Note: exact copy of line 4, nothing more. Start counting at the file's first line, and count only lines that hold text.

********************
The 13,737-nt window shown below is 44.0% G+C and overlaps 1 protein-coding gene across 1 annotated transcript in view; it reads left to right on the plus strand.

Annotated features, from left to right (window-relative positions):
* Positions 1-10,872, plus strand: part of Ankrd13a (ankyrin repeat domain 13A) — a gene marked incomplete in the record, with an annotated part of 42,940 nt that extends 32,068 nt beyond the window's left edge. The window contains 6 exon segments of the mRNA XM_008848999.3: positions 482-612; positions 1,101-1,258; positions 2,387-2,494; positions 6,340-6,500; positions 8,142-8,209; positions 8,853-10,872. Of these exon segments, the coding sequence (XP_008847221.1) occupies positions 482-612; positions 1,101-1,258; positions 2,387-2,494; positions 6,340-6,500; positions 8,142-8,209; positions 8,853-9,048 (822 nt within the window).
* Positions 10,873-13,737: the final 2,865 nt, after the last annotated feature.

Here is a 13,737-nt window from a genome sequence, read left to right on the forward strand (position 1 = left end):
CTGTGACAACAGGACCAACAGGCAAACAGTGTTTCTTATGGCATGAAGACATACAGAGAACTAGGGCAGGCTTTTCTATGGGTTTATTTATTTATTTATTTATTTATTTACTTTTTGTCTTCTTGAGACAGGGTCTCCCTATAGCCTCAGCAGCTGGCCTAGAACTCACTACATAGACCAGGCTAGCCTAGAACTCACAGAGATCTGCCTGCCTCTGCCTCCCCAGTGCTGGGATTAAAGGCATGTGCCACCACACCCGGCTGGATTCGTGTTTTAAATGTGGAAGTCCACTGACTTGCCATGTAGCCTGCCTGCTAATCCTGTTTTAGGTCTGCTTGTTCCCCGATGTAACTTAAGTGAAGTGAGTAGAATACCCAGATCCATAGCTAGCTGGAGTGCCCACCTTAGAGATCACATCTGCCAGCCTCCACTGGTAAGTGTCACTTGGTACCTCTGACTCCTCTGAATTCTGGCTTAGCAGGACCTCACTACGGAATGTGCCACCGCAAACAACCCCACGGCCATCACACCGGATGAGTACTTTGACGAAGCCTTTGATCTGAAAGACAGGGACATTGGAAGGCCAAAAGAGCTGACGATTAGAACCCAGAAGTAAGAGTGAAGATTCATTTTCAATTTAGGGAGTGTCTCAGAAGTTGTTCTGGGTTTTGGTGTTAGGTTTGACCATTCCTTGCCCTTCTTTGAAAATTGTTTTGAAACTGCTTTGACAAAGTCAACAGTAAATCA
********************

* Positions 10,873-13,737: the final 2,865 nt, after the last annotated feature.